Smartphone Buying Guide for Seniors

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Determine your needs

Phones come in all shapes and sizes with different features and different prices. The first step is to assess your specific needs, says Ramon T. Llamas, research director for devices and displays at IDC, a research company based in Framingham, Massachusetts.

“For example, what are you going to use the phone for? Do you need all the new features, like 5G and augmented reality, or are the proven features enough for you, such as phone calls, texts and a camera?” asks llamas.

If you don’t need the latest iPhone or an optimized Android device and are just looking for an emergency communication device to keep in your glove box, then a regular cell phone may be right for you.

The same can be said for the budget: if you only have a few hundred dollars to spend, that will exclude the latest high-end devices, such as the iPhone 12 or the Samsung Galaxy S21 5G, both from $ 799. There are more affordable devices, says Siddharth Lal, vice president of customer acquisition marketing at T-Mobile.

“For example, there is the beloved Samsung Galaxy A32 5G [for $282] or the [$239.99] OnePlus Nord N200, which has a large screen with three rear cameras and a front camera, ”he says.

In addition to the cost of the phone itself, factor in your budget for monthly service charges for voice calls, texts, and data, he says. You use data to browse the web, access your email, download apps, and other online activities.

Lal says his company’s research has found that the 55 and over segment tends to be more “value conscious” than other consumers, which has helped T-Mobile design more appropriate plans for the group. of age.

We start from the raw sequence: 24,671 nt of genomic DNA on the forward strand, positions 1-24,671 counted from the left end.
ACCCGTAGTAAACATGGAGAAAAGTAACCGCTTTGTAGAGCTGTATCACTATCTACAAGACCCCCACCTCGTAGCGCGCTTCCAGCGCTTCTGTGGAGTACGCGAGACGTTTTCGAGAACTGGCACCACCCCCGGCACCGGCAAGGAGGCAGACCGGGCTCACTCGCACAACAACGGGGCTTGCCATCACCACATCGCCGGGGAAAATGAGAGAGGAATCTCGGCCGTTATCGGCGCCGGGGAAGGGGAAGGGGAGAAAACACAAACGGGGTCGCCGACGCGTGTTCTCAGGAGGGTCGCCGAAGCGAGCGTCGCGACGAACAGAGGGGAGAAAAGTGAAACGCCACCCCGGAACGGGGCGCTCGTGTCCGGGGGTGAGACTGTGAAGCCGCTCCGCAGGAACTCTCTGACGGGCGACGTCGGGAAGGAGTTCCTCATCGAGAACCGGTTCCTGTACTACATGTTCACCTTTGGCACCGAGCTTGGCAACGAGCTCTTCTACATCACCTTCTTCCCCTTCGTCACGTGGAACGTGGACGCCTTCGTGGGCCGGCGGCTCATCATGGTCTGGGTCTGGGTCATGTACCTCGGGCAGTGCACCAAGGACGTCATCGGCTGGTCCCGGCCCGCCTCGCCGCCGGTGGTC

Consider accessibility, ease of use

The next consideration should be any accessibility features worth considering, whether it’s related to using the device, viewing text, or listening to the person you’re talking to.

“Many seniors can use a consumer smartphone with little to no problem, while others can benefit from additional features, such as bigger buttons, a bigger screen and a more powerful speaker,” Llamos explains. . “As needs vary from senior to senior, assess whether your needs merit a smartphone specifically designed for senior citizens.”

For example, some phones offer high definition voice for the hearing impaired and text-to-speech functions for people with arthritis, Parkinson’s disease and other medical conditions that may make cell phone use more difficult.

Virtual assistants, such as Google Assistant, are ideal to have in a smartphone because speaking can be faster and more precise than typing. And you don’t need to break the bank for this feature: the $ 100 Alcatel GO FLIP 3 is a basic flip phone with big buttons, hearing aid compatibility, and long battery life – close. 22-day standby time – plus Google’s built-in personal assistant.

Look for scam protection

“Protecting against scams is also important,” says Lal. “We know older Americans are often ‘played’, and we offer a great service to prevent this with Scam Shield, which is included in all 55+ plans. “

Other big phone carriers, such as T-Mobile and AT&T, offer similar services to help customers fend off auto callers and scammers, and apps like Nomorobo and YouMail work with any carrier.


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